1. I just mentioned moments ago about a persons blog I responded to about how if I have to I will turn into a fire breathing dragon, “I won’t be defeated by lies or nefarious weak devils, who want to destroy me, no, no, I will turn into a fire breathing dragon if I must to push back to the edge of the earth if need be!” I will need to look this over for sure! Thank you! God Bless You Always!


  2. Patrick OGara says:

    …The earth dosn’t have an edge, Lawrence. It is round, not flat.


  3. The Raven says:

    Merry Christmas Patrick, I hope you and yours are well.


  4. johnhenrycn says:

    Personally, Patrick, I’m not convinced the Earth is globular, but even if some prefer to think of it in that way, can we not agree that the metaphysical construct called *TRUTH* is merely a subjective human one, rather than something aligned with so-called objective reality? In support of this, my humble contention, I offer this glimpse of Life on Earth for rumination and delectation:

    Trans-man gives birth using sperm from Trans-woman. Gynaecologist also Trans

    Peace On Earth


  5. Patrick OGara says:

    …Wow, What a New Year’s treat!
    The years roll magically back.
    I wish you all an excellent one, although I’m somewhat sceptical about the prospects.
    ( Well I would be, wouldn’t I?)


  6. Patrick OGara says:

    ”’In Slaying Dragons, Fraune breaks down how the Devil attacks us. Not through ostentatious displays of demonic ability, but slyly and surreptitiously.”
    Doesn’t spound mich like a roaring lion to me.But what do I know?


  7. Good review, I think I might read this one ! Who was the exorcist that went after Harry Potter ?


  8. johnhenrycn says:

    Not sure why an exorcist would go after Harry Potter. Is H. Potter a real demon or a fictional boy?

    The late and grossly fat Harold Bloom, one of my favourite literary critics (c.f. Shakespeare and the Invention of the Human) spent no more than a minute dismissing Rowling’s creation. I will never be as successful as J.K.Rowling, but neither was Kafka or that Bulgakov guy.


  9. johnhenrycn says:

    It’s not yet 10 o’clock over here; so speaking of literary figures, pick out the one shown in this clip:

    at the 00:35 second mark if you’re in a hurry.


  10. johnhenrycn says:

    Was Proust a homosexual? He was a Great Man, despite possibly being one. On 16 August 1904 (around the time the above wedding took place) he wrote this op-ed published in Le Figaro:
    The Death of Cathedrals – A Consequence of the Briand Bill on the Separation of Church and State.
    There used to be a couple of ultramontanes on this blog who would have approved that piece, although it does not deal directly with the issue of papal authority; but knowing what we (including those ultras) know now about the current incumbent in Rome, is anyone here still willing to be called an ultramontane?

    My namesake was uncomfortable with the concept of papal infallibility, although he accepted it, as do I. Lord Acton did not. I’m wondering now who had and has the right end of the stick?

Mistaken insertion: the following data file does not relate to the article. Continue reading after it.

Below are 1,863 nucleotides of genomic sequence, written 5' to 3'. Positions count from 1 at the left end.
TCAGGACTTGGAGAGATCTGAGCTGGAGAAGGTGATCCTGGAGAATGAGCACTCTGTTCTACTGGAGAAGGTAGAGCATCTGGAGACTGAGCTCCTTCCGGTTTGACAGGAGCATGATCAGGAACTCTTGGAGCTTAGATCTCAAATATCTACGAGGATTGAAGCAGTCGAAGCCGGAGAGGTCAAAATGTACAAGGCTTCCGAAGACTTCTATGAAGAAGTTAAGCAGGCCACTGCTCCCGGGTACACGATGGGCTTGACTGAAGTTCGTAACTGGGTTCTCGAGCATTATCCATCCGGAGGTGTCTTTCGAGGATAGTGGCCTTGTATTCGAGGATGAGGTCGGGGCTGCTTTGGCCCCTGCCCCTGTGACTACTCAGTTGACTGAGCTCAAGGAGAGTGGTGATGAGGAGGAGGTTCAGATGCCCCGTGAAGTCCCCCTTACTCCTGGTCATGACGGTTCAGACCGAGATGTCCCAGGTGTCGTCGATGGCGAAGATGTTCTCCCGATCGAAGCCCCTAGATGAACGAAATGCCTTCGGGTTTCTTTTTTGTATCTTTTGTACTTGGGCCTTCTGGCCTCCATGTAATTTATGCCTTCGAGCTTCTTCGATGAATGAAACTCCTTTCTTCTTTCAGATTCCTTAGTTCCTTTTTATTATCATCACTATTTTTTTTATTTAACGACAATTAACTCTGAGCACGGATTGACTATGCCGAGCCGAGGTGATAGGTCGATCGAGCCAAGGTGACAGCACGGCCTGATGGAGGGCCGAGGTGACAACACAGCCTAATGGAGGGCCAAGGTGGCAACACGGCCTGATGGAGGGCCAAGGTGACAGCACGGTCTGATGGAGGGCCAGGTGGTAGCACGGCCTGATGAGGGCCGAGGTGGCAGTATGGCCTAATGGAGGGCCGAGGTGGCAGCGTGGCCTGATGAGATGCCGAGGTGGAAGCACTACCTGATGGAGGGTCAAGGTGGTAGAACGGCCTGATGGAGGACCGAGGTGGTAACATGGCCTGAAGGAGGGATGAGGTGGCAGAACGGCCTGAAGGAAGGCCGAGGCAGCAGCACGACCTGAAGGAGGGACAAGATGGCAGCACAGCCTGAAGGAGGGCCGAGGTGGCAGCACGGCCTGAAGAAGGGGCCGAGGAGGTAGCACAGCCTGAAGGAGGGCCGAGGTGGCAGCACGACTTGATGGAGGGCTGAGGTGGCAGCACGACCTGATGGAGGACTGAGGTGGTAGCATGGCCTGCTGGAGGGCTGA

Thank you (JP et al) for no longish expositions on the concept of infallibility.


  11. JabbaPapa says:

    Too much public knowledge about exorcisms and demonic possessions is dangerous.

    I came across a French book on the subject, 1940s or so, written by the Church for exorcists, on my 2000 foot pilgrimage to Rome, which made clear that certain knowledge should be reserved for Bishops, exorcists, and those individuals having encountered and overcome a demon, demons, or the devil, whether helped by an exorcism or, rarely, those few having overcome through the Grace of God “on their own” (but not really).

    Because there is too much danger for those spiritually ill-equipped to face these messengers of Hell to think they might know, just from reading, that they might be capable of facing them by themselves, which is a grievous error leading them to a serious risk of possession themselves.

    Whereas the best normal protection against these demons is in Baptism, Confirmation, the Holy Eucharist, and the prayers, especially the Pater (which is also a prayer of exorcism) and the Ave Maria (as demons are always completely terrified by St Mary). And the Saint Michael prayer.

    Faithful Christians having habitual recourse to the Holy Eucharistic Mass in the Real Presence of our Lord Jesus Christ have massive protections against the devil and his demons, but it would be foolhardy to take these for granted amidst our own faults from Sin, both Original and Particular.

    And Proust was an ex-homosexual. He did not marry his housekeeper for trite reasons of social impossibility, but she was virtually a wife. His Sodome et Gomorrhe is one of the most powerful denunciations of the “gay lifestyle” ever written. Harrowing in fact, in the depiction of all the perversion and sterile self-hating pettiness of it all.


  12. johnhenrycn says:

    We’ve previously discussed Proust’s magnum opus. I didn’t find Sodom and Gomorrah a powerful denunciation of homosexuality. Yes, his views on the subject were negative, but his analysis seemed to me more clinical than condemnatory. And, after all, he was in love with the lesbian Albertine, was he not? I wish I was able to read In Search of… in French. I learned recently that the late Clive James actually learned French from scratch by reading it. It took him 15 years. I’m on the last 500 pages after 5 years. All the best to you in 2020, JP.


  13. JabbaPapa says:

    Maybe it’s a lot less so in translation, and frankly Proust is one of those rare authors that I’d consider to be untranslatable.

    Even most French literature students give up on Proust in the first 100 pages, so don’t feel too unhappy with yourself.


  14. Pingback: The Law is Love – Finding Truth